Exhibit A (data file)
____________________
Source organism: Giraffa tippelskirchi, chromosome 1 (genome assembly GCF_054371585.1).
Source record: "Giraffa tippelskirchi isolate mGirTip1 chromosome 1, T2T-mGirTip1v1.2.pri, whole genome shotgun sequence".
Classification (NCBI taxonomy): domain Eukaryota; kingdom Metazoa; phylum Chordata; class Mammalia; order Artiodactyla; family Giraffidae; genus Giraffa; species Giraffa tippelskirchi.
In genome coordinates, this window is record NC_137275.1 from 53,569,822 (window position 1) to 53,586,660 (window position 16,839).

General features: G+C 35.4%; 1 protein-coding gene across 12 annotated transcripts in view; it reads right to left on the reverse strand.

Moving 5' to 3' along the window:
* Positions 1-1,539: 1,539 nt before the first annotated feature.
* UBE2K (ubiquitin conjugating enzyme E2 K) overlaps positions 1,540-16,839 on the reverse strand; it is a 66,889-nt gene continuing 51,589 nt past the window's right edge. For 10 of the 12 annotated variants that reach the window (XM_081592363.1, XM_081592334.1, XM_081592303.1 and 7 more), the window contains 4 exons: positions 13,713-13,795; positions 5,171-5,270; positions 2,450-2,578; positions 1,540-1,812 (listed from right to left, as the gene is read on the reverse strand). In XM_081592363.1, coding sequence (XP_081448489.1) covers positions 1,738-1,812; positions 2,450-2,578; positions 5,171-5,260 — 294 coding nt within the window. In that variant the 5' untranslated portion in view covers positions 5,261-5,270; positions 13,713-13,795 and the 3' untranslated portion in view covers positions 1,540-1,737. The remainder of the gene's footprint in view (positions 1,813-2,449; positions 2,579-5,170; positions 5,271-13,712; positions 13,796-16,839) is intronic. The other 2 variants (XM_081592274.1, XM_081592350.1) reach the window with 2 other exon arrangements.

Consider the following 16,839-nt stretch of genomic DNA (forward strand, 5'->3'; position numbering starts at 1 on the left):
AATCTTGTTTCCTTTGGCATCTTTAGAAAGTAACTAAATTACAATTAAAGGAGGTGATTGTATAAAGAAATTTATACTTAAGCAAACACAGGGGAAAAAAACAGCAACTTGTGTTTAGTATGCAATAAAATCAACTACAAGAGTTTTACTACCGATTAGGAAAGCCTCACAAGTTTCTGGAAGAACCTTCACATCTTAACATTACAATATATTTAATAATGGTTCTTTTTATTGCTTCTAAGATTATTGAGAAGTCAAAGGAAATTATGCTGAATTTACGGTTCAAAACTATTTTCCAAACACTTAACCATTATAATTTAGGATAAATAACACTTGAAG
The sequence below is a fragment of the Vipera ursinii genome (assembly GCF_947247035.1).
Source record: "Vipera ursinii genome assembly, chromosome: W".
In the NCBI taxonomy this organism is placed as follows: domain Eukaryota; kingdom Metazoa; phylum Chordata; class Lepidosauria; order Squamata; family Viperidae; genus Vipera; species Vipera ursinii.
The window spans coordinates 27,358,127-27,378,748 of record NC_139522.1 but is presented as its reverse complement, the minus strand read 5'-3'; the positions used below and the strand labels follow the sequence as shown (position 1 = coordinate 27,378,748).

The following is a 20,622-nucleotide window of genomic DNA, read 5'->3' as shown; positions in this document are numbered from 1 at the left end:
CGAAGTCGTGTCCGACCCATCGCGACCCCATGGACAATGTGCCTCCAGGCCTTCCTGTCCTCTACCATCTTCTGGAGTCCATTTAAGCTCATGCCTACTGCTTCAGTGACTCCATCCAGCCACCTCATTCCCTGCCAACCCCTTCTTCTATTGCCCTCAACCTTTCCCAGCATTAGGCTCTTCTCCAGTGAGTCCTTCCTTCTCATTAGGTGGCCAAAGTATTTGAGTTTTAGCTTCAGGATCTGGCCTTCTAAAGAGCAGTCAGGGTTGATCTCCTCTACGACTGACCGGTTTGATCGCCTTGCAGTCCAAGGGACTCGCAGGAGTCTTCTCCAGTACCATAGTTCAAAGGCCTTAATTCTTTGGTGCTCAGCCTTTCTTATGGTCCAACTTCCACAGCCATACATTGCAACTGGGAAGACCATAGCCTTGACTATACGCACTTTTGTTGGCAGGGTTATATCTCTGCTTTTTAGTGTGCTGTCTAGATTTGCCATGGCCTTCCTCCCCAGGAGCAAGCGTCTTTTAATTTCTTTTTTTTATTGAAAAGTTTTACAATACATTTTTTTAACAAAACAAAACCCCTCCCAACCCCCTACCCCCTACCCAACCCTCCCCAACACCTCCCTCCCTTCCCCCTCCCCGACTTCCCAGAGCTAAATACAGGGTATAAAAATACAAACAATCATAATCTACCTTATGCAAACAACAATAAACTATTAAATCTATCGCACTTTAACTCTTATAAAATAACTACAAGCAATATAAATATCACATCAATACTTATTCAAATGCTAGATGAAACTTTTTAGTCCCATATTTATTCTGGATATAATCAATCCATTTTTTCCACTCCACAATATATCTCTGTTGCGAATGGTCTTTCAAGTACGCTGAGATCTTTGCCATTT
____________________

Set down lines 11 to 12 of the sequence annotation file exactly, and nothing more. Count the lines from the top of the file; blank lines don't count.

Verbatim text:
The sequence below is a fragment of the Vipera ursinii genome (assembly GCF_947247035.1).
Source record: "Vipera ursinii genome assembly, chromosome: W".